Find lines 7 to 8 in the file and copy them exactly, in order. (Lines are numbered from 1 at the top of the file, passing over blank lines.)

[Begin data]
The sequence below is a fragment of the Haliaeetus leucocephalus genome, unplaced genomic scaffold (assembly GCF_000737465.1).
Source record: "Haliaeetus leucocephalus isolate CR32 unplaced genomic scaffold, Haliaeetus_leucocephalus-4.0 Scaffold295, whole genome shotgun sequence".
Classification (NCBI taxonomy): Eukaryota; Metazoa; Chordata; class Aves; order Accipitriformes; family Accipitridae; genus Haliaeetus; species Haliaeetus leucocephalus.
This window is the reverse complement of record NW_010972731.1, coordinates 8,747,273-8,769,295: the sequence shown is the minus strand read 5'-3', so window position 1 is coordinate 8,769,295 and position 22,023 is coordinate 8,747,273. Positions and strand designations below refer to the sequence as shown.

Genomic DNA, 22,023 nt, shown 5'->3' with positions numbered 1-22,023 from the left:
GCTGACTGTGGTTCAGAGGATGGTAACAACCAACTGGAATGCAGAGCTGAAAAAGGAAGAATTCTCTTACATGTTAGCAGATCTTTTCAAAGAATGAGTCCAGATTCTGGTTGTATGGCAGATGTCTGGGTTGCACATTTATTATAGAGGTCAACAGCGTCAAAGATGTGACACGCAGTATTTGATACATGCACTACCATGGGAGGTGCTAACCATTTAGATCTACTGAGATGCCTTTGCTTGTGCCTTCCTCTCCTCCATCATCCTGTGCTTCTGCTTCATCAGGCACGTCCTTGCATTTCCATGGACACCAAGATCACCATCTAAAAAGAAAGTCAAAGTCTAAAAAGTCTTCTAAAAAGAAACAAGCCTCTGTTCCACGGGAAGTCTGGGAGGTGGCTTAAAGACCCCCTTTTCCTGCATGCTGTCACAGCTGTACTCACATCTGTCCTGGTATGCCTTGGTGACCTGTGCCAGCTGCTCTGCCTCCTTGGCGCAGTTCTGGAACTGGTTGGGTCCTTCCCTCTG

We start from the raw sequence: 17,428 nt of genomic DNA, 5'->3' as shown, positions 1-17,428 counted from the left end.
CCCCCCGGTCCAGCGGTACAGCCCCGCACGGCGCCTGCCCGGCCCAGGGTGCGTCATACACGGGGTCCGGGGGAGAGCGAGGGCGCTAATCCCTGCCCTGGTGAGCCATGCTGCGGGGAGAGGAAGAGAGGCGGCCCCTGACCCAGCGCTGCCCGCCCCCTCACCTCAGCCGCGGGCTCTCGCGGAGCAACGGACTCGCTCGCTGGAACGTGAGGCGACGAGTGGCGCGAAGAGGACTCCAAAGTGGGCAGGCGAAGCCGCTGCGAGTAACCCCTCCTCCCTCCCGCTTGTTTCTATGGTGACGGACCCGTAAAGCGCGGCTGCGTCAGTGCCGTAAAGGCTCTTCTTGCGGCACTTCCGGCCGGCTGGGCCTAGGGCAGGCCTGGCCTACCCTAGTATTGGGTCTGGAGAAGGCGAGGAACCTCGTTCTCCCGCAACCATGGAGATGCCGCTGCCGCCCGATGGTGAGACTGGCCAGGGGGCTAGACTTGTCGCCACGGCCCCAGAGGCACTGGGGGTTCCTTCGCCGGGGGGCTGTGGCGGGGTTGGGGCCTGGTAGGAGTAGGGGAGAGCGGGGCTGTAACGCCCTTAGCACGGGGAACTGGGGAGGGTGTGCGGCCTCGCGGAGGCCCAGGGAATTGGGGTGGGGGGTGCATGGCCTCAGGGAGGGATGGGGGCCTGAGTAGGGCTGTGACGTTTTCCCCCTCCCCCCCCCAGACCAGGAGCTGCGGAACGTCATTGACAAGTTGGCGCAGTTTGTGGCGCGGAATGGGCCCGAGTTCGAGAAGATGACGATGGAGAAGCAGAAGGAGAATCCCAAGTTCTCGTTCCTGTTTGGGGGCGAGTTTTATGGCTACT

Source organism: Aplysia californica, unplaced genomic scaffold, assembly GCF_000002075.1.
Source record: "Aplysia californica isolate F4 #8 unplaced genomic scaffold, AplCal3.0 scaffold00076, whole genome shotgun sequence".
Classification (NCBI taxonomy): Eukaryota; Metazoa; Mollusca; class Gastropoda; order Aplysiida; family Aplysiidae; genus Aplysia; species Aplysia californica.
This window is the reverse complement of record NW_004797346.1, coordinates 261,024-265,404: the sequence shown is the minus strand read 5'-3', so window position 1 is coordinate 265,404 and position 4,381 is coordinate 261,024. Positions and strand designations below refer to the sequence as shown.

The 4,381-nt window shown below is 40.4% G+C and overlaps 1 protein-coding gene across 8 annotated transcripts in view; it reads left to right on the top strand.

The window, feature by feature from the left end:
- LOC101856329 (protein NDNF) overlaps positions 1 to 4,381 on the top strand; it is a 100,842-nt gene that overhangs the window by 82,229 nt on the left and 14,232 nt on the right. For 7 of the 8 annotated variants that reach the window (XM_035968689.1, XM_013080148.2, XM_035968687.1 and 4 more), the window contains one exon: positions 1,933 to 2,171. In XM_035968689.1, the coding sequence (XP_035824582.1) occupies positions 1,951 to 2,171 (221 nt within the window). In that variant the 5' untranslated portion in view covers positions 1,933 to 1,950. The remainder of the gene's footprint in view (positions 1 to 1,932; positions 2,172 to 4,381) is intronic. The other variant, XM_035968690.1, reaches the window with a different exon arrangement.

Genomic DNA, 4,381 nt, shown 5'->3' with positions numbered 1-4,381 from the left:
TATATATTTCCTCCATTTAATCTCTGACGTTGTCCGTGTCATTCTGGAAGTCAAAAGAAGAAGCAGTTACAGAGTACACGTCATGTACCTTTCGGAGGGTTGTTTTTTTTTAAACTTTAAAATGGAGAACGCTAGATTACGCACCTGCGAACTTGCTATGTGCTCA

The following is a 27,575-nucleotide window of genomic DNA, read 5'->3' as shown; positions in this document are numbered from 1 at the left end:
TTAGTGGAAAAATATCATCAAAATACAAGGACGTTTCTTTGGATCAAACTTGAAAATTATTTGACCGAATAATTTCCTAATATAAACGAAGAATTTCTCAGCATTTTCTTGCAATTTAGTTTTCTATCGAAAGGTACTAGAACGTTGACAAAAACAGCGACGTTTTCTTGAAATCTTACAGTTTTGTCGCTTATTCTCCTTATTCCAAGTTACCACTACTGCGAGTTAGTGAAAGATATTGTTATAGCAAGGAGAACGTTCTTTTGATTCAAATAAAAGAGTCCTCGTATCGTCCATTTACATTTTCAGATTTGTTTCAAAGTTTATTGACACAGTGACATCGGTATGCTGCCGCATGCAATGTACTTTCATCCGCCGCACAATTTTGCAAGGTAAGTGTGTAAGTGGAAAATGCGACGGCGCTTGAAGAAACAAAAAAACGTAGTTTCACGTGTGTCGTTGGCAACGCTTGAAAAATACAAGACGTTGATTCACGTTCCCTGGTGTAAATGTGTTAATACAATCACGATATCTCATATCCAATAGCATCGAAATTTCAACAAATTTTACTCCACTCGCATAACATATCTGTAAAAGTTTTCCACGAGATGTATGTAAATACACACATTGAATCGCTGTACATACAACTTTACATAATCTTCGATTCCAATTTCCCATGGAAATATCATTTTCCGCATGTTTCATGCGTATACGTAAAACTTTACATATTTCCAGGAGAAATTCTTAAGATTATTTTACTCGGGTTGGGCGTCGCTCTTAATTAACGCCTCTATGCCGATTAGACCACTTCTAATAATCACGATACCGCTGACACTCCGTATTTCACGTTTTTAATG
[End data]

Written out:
We start from the raw sequence: 17,428 nt of genomic DNA, 5'->3' as shown, positions 1-17,428 counted from the left end.
CCCCCCGGTCCAGCGGTACAGCCCCGCACGGCGCCTGCCCGGCCCAGGGTGCGTCATACACGGGGTCCGGGGGAGAGCGAGGGCGCTAATCCCTGCCCTGGTGAGCCATGCTGCGGGGAGAGGAAGAGAGGCGGCCCCTGACCCAGCGCTGCCCGCCCCCTCACCTCAGCCGCGGGCTCTCGCGGAGCAACGGACTCGCTCGCTGGAACGTGAGGCGACGAGTGGCGCGAAGAGGACTCCAAAGTGGGCAGGCGAAGCCGCTGCGAGTAACCCCTCCTCCCTCCCGCTTGTTTCTATGGTGACGGACCCGTAAAGCGCGGCTGCGTCAGTGCCGTAAAGGCTCTTCTTGCGGCACTTCCGGCCGGCTGGGCCTAGGGCAGGCCTGGCCTACCCTAGTATTGGGTCTGGAGAAGGCGAGGAACCTCGTTCTCCCGCAACCATGGAGATGCCGCTGCCGCCCGATGGTGAGACTGGCCAGGGGGCTAGACTTGTCGCCACGGCCCCAGAGGCACTGGGGGTTCCTTCGCCGGGGGGCTGTGGCGGGGTTGGGGCCTGGTAGGAGTAGGGGAGAGCGGGGCTGTAACGCCCTTAGCACGGGGAACTGGGGAGGGTGTGCGGCCTCGCGGAGGCCCAGGGAATTGGGGTGGGGGGTGCATGGCCTCAGGGAGGGATGGGGGCCTGAGTAGGGCTGTGACGTTTTCCCCCTCCCCCCCCCAGACCAGGAGCTGCGGAACGTCATTGACAAGTTGGCGCAGTTTGTGGCGCGGAATGGGCCCGAGTTCGAGAAGATGACGATGGAGAAGCAGAAGGAGAATCCCAAGTTCTCGTTCCTGTTTGGGGGCGAGTTTTATGGCTACT